And this is exactly what you see in the complaints of Trump’s political base – they are both bored and fearful, and feel that the world has exacted some terrible price upon their individuality and personal agency. They bemoan the total control that they perceive the government to be exerting and at the same time identify with it, often wanting to exact similar or worse upon their own enemies. To repeat: they’ve assumed the roles of powerless prisoners but fantasize of themselves as the jailers, using sadistic violence, vitriol and privilege manipulation to control and punish those they see as weaker. Shows of force are highly extolled virtues – everything else is met with sneering contempt (I’m again reminded of the Warren Ellis character presidential candidate Bob Heller – you can find a few relevant panels at the bottom of this post).

They have the anger of those who feel their dignity is assaulted every day, and so take on the mantle of the Undignified. No amount of dialogue or statesmanship is going to make a bit of difference in that case – it’s why appeals to presidential dignity like Romney’s today will be met with Trump explicitly saying Romney would’ve given him oral sex for an endorsement in 2012, for instance, to the raucous applause of his supporters and enthusiastic approval from his political base.

The Republican leadership – any leadership, really, but the Republican in particular – has no idea what to do with this. This kind of self-identification isn’t just a sort of fad-anger that can be redirected or tamped. And surely bringing people like Mitt Romney to try and stamp it out only fans the flames – in him they see another captor, an establishment jailer who they nonetheless picture themselves in the role of. They want to be successful capitalist so badly, the Bain Capital executive, the man in the pressed suit. But that desire to be Romney can’t become conscious and so is sublimated back into the unquenchable anger of a population that feels it’s been forced into indignity and barbarism.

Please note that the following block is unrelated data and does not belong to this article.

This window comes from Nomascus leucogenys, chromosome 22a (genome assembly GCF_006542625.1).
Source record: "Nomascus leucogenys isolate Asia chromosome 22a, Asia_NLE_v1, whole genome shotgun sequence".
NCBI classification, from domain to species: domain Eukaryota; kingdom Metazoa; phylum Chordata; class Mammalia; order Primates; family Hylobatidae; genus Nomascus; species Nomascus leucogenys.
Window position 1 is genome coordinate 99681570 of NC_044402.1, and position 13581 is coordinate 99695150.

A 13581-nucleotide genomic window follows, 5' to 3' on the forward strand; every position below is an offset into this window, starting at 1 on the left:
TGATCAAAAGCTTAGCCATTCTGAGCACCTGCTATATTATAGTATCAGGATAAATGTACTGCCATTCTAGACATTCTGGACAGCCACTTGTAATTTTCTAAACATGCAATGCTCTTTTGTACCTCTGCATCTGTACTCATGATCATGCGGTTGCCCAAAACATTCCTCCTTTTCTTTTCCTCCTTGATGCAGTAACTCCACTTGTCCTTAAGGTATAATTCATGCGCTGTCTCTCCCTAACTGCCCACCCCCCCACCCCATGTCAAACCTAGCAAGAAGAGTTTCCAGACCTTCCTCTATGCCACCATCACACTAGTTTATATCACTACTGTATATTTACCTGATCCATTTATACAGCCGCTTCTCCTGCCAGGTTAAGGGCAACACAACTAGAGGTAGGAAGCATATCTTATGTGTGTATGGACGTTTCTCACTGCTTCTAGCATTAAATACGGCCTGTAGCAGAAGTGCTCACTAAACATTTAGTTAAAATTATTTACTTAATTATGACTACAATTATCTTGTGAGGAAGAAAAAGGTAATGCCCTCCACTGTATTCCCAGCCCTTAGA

They’ve been given a role, and they will play it until the experiment’s over. That they don’t see Trump as another jailer – one that’s bankrupted numerous legitimate business and crushed countless people much closer to the level of the supporters – is an artifact of fantastic marketing on Trump’s part. As long as he feeds the anger he gives them the only sense of agency they have.

Trump in the Inferno

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I’ve just started reading Eugene Thacker’s In the Dust of This Planet, the first in his Horror of Philosophy series and as recommended by Warren Ellis. In the Dust of This Planet considers horror as a vehicle through which to think about the unthinkable, from personal to climatological. Horror as a way to poke and prod at the limit of thought and immediate experience. It’s fantastic and engrossing so far and I was so caught by a particular point that’s stuck ever since.

Thacker proposes a few interpretations for the word black in the phrase “black metal” and in doing so addresses, separately, several ways to process darkness, evil and demons.

“In contrast to what Schopenhauer calls a private nothing (the nihil privativum; dark as the absence of light, death as the absence of life) there is a negative nothing (the nihil negativum; nothingness without any positive value).”